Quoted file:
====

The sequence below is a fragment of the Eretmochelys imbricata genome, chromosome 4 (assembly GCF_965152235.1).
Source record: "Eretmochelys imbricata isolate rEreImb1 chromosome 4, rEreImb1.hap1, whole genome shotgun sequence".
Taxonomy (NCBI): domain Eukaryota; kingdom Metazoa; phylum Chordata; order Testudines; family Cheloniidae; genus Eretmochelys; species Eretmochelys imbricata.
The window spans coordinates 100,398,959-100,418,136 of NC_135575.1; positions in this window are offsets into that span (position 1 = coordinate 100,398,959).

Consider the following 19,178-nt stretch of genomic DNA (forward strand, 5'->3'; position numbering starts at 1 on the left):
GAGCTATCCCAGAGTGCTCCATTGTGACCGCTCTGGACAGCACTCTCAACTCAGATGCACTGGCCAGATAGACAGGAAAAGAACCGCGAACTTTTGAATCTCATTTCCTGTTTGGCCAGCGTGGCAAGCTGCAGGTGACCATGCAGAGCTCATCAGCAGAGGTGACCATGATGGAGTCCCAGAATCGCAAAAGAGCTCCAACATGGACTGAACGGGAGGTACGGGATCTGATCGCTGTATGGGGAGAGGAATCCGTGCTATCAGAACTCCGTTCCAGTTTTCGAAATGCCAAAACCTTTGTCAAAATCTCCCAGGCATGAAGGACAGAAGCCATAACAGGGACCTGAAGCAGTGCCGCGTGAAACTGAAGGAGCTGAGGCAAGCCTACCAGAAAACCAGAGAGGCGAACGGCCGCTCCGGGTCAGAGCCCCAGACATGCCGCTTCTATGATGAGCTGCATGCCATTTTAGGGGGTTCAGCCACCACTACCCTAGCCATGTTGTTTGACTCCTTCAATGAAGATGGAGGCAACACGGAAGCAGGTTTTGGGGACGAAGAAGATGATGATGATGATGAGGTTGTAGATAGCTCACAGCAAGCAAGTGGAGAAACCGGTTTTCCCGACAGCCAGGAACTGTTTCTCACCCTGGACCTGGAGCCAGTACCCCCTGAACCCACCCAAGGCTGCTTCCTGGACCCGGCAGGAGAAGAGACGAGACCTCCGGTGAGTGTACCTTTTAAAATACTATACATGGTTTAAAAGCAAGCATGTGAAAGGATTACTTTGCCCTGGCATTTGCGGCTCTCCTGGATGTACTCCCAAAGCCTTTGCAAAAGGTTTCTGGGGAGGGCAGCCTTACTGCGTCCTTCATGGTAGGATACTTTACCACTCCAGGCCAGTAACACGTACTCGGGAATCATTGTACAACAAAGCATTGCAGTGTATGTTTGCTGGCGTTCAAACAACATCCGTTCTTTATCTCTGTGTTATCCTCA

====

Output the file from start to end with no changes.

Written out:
The sequence below is a fragment of the Eretmochelys imbricata genome, chromosome 4 (assembly GCF_965152235.1).
Source record: "Eretmochelys imbricata isolate rEreImb1 chromosome 4, rEreImb1.hap1, whole genome shotgun sequence".
Taxonomy (NCBI): domain Eukaryota; kingdom Metazoa; phylum Chordata; order Testudines; family Cheloniidae; genus Eretmochelys; species Eretmochelys imbricata.
The window spans coordinates 100,398,959-100,418,136 of NC_135575.1; positions in this window are offsets into that span (position 1 = coordinate 100,398,959).

Consider the following 19,178-nt stretch of genomic DNA (forward strand, 5'->3'; position numbering starts at 1 on the left):
GAGCTATCCCAGAGTGCTCCATTGTGACCGCTCTGGACAGCACTCTCAACTCAGATGCACTGGCCAGATAGACAGGAAAAGAACCGCGAACTTTTGAATCTCATTTCCTGTTTGGCCAGCGTGGCAAGCTGCAGGTGACCATGCAGAGCTCATCAGCAGAGGTGACCATGATGGAGTCCCAGAATCGCAAAAGAGCTCCAACATGGACTGAACGGGAGGTACGGGATCTGATCGCTGTATGGGGAGAGGAATCCGTGCTATCAGAACTCCGTTCCAGTTTTCGAAATGCCAAAACCTTTGTCAAAATCTCCCAGGCATGAAGGACAGAAGCCATAACAGGGACCTGAAGCAGTGCCGCGTGAAACTGAAGGAGCTGAGGCAAGCCTACCAGAAAACCAGAGAGGCGAACGGCCGCTCCGGGTCAGAGCCCCAGACATGCCGCTTCTATGATGAGCTGCATGCCATTTTAGGGGGTTCAGCCACCACTACCCTAGCCATGTTGTTTGACTCCTTCAATGAAGATGGAGGCAACACGGAAGCAGGTTTTGGGGACGAAGAAGATGATGATGATGATGAGGTTGTAGATAGCTCACAGCAAGCAAGTGGAGAAACCGGTTTTCCCGACAGCCAGGAACTGTTTCTCACCCTGGACCTGGAGCCAGTACCCCCTGAACCCACCCAAGGCTGCTTCCTGGACCCGGCAGGAGAAGAGACGAGACCTCCGGTGAGTGTACCTTTTAAAATACTATACATGGTTTAAAAGCAAGCATGTGAAAGGATTACTTTGCCCTGGCATTTGCGGCTCTCCTGGATGTACTCCCAAAGCCTTTGCAAAAGGTTTCTGGGGAGGGCAGCCTTACTGCGTCCTTCATGGTAGGATACTTTACCACTCCAGGCCAGTAACACGTACTCGGGAATCATTGTACAACAAAGCATTGCAGTGTATGTTTGCTGGCGTTCAAACAACATCCGTTCTTTATCTCTGTGTTATCCTCA